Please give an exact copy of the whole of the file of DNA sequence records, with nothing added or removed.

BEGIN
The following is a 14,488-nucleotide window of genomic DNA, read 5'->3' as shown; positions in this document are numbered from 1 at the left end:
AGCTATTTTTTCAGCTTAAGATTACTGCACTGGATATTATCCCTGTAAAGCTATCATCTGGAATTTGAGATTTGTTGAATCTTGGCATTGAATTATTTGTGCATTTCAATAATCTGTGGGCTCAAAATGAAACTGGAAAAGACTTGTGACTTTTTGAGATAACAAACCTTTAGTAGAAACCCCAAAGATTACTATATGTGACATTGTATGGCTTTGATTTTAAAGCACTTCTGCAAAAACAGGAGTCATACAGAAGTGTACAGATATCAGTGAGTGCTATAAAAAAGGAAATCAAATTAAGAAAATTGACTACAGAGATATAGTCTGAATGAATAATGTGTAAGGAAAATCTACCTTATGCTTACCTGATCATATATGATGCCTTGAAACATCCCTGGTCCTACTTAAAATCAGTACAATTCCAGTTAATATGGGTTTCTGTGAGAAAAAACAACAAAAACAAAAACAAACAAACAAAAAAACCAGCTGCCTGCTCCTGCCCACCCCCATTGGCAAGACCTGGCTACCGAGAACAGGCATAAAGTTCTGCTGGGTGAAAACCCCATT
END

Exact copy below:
The following is a 14,488-nucleotide window of genomic DNA, read 5'->3' as shown; positions in this document are numbered from 1 at the left end:
AGCTATTTTTTCAGCTTAAGATTACTGCACTGGATATTATCCCTGTAAAGCTATCATCTGGAATTTGAGATTTGTTGAATCTTGGCATTGAATTATTTGTGCATTTCAATAATCTGTGGGCTCAAAATGAAACTGGAAAAGACTTGTGACTTTTTGAGATAACAAACCTTTAGTAGAAACCCCAAAGATTACTATATGTGACATTGTATGGCTTTGATTTTAAAGCACTTCTGCAAAAACAGGAGTCATACAGAAGTGTACAGATATCAGTGAGTGCTATAAAAAAGGAAATCAAATTAAGAAAATTGACTACAGAGATATAGTCTGAATGAATAATGTGTAAGGAAAATCTACCTTATGCTTACCTGATCATATATGATGCCTTGAAACATCCCTGGTCCTACTTAAAATCAGTACAATTCCAGTTAATATGGGTTTCTGTGAGAAAAAACAACAAAAACAAAAACAAACAAACAAAAAAACCAGCTGCCTGCTCCTGCCCACCCCCATTGGCAAGACCTGGCTACCGAGAACAGGCATAAAGTTCTGCTGGGTGAAAACCCCATT